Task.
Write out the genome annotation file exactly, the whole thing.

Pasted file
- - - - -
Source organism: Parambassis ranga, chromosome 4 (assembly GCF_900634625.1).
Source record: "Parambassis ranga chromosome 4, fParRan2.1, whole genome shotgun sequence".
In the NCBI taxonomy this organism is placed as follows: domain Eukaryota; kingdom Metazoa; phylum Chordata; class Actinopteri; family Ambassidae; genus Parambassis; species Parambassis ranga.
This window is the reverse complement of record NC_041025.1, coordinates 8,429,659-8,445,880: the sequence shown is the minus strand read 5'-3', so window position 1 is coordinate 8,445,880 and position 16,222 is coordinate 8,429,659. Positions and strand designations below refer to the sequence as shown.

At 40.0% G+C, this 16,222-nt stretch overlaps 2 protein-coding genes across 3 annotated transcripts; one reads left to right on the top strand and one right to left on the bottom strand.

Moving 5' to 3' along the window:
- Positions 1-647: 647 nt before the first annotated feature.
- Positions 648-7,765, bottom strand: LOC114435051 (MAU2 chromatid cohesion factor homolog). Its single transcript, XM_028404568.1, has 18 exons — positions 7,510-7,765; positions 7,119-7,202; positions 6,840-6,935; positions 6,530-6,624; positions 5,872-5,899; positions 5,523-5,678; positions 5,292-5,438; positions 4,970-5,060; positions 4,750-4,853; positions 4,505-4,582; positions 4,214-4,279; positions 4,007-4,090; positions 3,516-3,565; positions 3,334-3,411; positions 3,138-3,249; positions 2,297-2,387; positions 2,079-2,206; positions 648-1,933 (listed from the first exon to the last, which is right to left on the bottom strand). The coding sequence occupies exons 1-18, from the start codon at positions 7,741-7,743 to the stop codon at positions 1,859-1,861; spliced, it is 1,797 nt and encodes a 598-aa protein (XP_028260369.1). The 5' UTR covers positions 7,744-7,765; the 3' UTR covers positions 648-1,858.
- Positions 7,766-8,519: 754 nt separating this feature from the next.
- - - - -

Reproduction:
Source organism: Parambassis ranga, chromosome 4 (assembly GCF_900634625.1).
Source record: "Parambassis ranga chromosome 4, fParRan2.1, whole genome shotgun sequence".
In the NCBI taxonomy this organism is placed as follows: domain Eukaryota; kingdom Metazoa; phylum Chordata; class Actinopteri; family Ambassidae; genus Parambassis; species Parambassis ranga.
This window is the reverse complement of record NC_041025.1, coordinates 8,429,659-8,445,880: the sequence shown is the minus strand read 5'-3', so window position 1 is coordinate 8,445,880 and position 16,222 is coordinate 8,429,659. Positions and strand designations below refer to the sequence as shown.

At 40.0% G+C, this 16,222-nt stretch overlaps 2 protein-coding genes across 3 annotated transcripts; one reads left to right on the top strand and one right to left on the bottom strand.

Moving 5' to 3' along the window:
- Positions 1-647: 647 nt before the first annotated feature.
- Positions 648-7,765, bottom strand: LOC114435051 (MAU2 chromatid cohesion factor homolog). Its single transcript, XM_028404568.1, has 18 exons — positions 7,510-7,765; positions 7,119-7,202; positions 6,840-6,935; positions 6,530-6,624; positions 5,872-5,899; positions 5,523-5,678; positions 5,292-5,438; positions 4,970-5,060; positions 4,750-4,853; positions 4,505-4,582; positions 4,214-4,279; positions 4,007-4,090; positions 3,516-3,565; positions 3,334-3,411; positions 3,138-3,249; positions 2,297-2,387; positions 2,079-2,206; positions 648-1,933 (listed from the first exon to the last, which is right to left on the bottom strand). The coding sequence occupies exons 1-18, from the start codon at positions 7,741-7,743 to the stop codon at positions 1,859-1,861; spliced, it is 1,797 nt and encodes a 598-aa protein (XP_028260369.1). The 5' UTR covers positions 7,744-7,765; the 3' UTR covers positions 648-1,858.
- Positions 7,766-8,519: 754 nt separating this feature from the next.